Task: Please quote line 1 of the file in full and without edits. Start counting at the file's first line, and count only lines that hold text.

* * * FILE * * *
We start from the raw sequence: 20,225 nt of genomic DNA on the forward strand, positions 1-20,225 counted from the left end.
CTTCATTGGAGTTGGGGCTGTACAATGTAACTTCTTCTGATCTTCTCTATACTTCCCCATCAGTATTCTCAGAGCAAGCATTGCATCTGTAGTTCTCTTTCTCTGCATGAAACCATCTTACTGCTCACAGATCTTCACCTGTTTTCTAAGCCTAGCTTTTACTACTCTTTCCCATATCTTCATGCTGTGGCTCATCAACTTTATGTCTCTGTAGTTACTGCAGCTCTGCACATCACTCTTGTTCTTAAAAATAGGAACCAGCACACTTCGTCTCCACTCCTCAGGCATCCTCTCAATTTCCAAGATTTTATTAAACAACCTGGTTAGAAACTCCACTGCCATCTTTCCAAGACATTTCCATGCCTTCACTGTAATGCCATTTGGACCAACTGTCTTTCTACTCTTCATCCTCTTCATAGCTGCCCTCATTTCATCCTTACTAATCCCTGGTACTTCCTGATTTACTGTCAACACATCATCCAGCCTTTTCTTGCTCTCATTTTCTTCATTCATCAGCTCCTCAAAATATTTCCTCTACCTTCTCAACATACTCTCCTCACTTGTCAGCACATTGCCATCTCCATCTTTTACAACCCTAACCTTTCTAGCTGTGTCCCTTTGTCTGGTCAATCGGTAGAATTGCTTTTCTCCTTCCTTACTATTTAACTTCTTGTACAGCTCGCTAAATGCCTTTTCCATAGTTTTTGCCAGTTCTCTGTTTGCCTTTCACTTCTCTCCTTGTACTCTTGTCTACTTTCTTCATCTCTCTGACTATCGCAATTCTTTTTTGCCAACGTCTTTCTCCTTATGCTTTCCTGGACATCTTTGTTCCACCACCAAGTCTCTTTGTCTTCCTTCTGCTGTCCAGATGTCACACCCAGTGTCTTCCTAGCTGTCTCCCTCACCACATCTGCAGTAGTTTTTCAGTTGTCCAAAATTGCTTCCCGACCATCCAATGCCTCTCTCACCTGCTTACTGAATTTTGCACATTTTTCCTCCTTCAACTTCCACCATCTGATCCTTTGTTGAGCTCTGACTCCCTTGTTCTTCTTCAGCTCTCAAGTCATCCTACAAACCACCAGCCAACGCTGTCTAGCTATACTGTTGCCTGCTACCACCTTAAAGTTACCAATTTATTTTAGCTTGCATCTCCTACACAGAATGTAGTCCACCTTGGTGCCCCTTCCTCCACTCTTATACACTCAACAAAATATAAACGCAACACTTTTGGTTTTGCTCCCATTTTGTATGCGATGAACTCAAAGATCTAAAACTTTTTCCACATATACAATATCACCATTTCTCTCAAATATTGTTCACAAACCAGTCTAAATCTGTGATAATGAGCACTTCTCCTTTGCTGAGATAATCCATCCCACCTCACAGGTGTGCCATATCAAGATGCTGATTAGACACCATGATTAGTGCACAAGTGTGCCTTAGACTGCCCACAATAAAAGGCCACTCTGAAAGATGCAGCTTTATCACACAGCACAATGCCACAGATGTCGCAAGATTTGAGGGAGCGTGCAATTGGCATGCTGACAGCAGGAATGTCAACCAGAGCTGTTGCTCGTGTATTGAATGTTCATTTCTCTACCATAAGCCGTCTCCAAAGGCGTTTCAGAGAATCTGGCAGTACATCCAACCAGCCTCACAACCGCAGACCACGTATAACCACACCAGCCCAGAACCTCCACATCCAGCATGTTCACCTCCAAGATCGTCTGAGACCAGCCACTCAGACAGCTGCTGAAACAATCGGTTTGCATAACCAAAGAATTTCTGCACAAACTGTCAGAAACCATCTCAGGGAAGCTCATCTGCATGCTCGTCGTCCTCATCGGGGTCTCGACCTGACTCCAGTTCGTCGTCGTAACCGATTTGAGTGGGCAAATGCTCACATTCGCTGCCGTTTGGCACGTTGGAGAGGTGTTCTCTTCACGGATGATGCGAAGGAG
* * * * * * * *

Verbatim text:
We start from the raw sequence: 20,225 nt of genomic DNA on the forward strand, positions 1-20,225 counted from the left end.